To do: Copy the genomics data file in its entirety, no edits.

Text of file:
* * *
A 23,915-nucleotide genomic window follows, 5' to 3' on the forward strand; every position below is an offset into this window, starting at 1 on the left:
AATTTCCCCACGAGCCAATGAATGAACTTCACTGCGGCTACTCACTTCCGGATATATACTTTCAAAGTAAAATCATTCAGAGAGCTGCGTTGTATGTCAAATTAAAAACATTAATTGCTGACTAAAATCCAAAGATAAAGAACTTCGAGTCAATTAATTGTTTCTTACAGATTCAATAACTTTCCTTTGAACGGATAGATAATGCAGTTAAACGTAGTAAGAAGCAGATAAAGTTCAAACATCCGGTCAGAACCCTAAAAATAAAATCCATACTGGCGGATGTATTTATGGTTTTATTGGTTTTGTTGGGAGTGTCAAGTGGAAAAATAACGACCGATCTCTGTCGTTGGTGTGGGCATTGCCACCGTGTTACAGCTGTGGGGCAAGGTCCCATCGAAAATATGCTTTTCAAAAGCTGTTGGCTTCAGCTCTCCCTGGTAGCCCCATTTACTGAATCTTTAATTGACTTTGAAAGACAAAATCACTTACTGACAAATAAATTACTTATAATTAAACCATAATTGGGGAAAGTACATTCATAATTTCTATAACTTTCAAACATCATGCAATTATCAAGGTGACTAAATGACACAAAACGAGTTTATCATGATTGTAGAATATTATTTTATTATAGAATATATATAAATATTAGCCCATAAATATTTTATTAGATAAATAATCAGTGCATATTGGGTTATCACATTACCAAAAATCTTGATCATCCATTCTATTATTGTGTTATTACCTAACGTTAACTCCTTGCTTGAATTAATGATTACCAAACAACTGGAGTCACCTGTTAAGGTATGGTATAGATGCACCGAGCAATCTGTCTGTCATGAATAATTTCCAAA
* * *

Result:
A 23,915-nucleotide genomic window follows, 5' to 3' on the forward strand; every position below is an offset into this window, starting at 1 on the left:
AATTTCCCCACGAGCCAATGAATGAACTTCACTGCGGCTACTCACTTCCGGATATATACTTTCAAAGTAAAATCATTCAGAGAGCTGCGTTGTATGTCAAATTAAAAACATTAATTGCTGACTAAAATCCAAAGATAAAGAACTTCGAGTCAATTAATTGTTTCTTACAGATTCAATAACTTTCCTTTGAACGGATAGATAATGCAGTTAAACGTAGTAAGAAGCAGATAAAGTTCAAACATCCGGTCAGAACCCTAAAAATAAAATCCATACTGGCGGATGTATTTATGGTTTTATTGGTTTTGTTGGGAGTGTCAAGTGGAAAAATAACGACCGATCTCTGTCGTTGGTGTGGGCATTGCCACCGTGTTACAGCTGTGGGGCAAGGTCCCATCGAAAATATGCTTTTCAAAAGCTGTTGGCTTCAGCTCTCCCTGGTAGCCCCATTTACTGAATCTTTAATTGACTTTGAAAGACAAAATCACTTACTGACAAATAAATTACTTATAATTAAACCATAATTGGGGAAAGTACATTCATAATTTCTATAACTTTCAAACATCATGCAATTATCAAGGTGACTAAATGACACAAAACGAGTTTATCATGATTGTAGAATATTATTTTATTATAGAATATATATAAATATTAGCCCATAAATATTTTATTAGATAAATAATCAGTGCATATTGGGTTATCACATTACCAAAAATCTTGATCATCCATTCTATTATTGTGTTATTACCTAACGTTAACTCCTTGCTTGAATTAATGATTACCAAACAACTGGAGTCACCTGTTAAGGTATGGTATAGATGCACCGAGCAATCTGTCTGTCATGAATAATTTCCAAA